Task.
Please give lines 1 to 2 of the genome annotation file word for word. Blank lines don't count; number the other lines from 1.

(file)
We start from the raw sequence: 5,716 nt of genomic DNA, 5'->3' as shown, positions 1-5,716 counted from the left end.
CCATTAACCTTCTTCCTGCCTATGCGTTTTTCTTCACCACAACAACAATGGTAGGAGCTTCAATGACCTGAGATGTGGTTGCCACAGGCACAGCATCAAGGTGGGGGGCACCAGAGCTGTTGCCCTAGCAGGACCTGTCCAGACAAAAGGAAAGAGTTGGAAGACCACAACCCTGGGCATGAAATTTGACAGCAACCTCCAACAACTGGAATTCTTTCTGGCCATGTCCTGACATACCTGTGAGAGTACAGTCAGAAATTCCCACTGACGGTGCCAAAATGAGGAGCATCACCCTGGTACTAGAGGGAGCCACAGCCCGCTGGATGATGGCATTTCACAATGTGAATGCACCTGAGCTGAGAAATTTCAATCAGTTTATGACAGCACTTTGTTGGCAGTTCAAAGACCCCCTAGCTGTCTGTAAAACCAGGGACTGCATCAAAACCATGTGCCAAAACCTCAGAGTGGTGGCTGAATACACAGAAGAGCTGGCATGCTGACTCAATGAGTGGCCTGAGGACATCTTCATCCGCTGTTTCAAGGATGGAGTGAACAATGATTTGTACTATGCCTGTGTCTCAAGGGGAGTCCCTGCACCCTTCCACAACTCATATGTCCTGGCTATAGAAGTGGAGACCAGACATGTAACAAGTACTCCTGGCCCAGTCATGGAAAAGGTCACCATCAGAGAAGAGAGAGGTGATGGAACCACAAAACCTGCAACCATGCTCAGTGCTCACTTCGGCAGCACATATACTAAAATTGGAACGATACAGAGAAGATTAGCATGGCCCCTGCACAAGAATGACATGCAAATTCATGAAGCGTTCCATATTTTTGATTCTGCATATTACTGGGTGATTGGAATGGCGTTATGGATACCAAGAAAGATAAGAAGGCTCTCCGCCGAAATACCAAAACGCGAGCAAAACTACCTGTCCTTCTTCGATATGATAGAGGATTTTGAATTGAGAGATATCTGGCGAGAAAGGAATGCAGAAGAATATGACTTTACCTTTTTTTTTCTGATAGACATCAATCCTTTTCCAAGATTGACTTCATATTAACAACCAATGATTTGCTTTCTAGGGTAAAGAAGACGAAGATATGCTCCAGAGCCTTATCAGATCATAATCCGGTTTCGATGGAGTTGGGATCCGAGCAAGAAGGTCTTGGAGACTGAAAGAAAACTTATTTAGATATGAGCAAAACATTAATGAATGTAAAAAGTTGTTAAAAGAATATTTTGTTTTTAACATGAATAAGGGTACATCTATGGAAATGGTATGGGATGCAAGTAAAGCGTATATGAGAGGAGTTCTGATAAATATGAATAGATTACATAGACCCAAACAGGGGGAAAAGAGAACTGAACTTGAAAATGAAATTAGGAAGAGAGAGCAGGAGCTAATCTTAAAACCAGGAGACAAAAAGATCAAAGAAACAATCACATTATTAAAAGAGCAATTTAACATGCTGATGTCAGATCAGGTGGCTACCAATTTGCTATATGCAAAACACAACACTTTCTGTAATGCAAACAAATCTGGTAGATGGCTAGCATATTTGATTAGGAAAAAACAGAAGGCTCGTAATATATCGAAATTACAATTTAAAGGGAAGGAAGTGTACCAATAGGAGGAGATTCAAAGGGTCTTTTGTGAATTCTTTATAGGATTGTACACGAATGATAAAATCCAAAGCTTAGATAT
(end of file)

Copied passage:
We start from the raw sequence: 5,716 nt of genomic DNA, 5'->3' as shown, positions 1-5,716 counted from the left end.
CCATTAACCTTCTTCCTGCCTATGCGTTTTTCTTCACCACAACAACAATGGTAGGAGCTTCAATGACCTGAGATGTGGTTGCCACAGGCACAGCATCAAGGTGGGGGGCACCAGAGCTGTTGCCCTAGCAGGACCTGTCCAGACAAAAGGAAAGAGTTGGAAGACCACAACCCTGGGCATGAAATTTGACAGCAACCTCCAACAACTGGAATTCTTTCTGGCCATGTCCTGACATACCTGTGAGAGTACAGTCAGAAATTCCCACTGACGGTGCCAAAATGAGGAGCATCACCCTGGTACTAGAGGGAGCCACAGCCCGCTGGATGATGGCATTTCACAATGTGAATGCACCTGAGCTGAGAAATTTCAATCAGTTTATGACAGCACTTTGTTGGCAGTTCAAAGACCCCCTAGCTGTCTGTAAAACCAGGGACTGCATCAAAACCATGTGCCAAAACCTCAGAGTGGTGGCTGAATACACAGAAGAGCTGGCATGCTGACTCAATGAGTGGCCTGAGGACATCTTCATCCGCTGTTTCAAGGATGGAGTGAACAATGATTTGTACTATGCCTGTGTCTCAAGGGGAGTCCCTGCACCCTTCCACAACTCATATGTCCTGGCTATAGAAGTGGAGACCAGACATGTAACAAGTACTCCTGGCCCAGTCATGGAAAAGGTCACCATCAGAGAAGAGAGAGGTGATGGAACCACAAAACCTGCAACCATGCTCAGTGCTCACTTCGGCAGCACATATACTAAAATTGGAACGATACAGAGAAGATTAGCATGGCCCCTGCACAAGAATGACATGCAAATTCATGAAGCGTTCCATATTTTTGATTCTGCATATTACTGGGTGATTGGAATGGCGTTATGGATACCAAGAAAGATAAGAAGGCTCTCCGCCGAAATACCAAAACGCGAGCAAAACTACCTGTCCTTCTTCGATATGATAGAGGATTTTGAATTGAGAGATATCTGGCGAGAAAGGAATGCAGAAGAATATGACTTTACCTTTTTTTTTCTGATAGACATCAATCCTTTTCCAAGATTGACTTCATATTAACAACCAATGATTTGCTTTCTAGGGTAAAGAAGACGAAGATATGCTCCAGAGCCTTATCAGATCATAATCCGGTTTCGATGGAGTTGGGATCCGAGCAAGAAGGTCTTGGAGACTGAAAGAAAACTTATTTAGATATGAGCAAAACATTAATGAATGTAAAAAGTTGTTAAAAGAATATTTTGTTTTTAACATGAATAAGGGTACATCTATGGAAATGGTATGGGATGCAAGTAAAGCGTATATGAGAGGAGTTCTGATAAATATGAATAGATTACATAGACCCAAACAGGGGGAAAAGAGAACTGAACTTGAAAATGAAATTAGGAAGAGAGAGCAGGAGCTAATCTTAAAACCAGGAGACAAAAAGATCAAAGAAACAATCACATTATTAAAAGAGCAATTTAACATGCTGATGTCAGATCAGGTGGCTACCAATTTGCTATATGCAAAACACAACACTTTCTGTAATGCAAACAAATCTGGTAGATGGCTAGCATATTTGATTAGGAAAAAACAGAAGGCTCGTAATATATCGAAATTACAATTTAAAGGGAAGGAAGTGTACCAATAGGAGGAGATTCAAAGGGTCTTTTGTGAATTCTTTATAGGATTGTACACGAATGATAAAATCCAAAGCTTAGATAT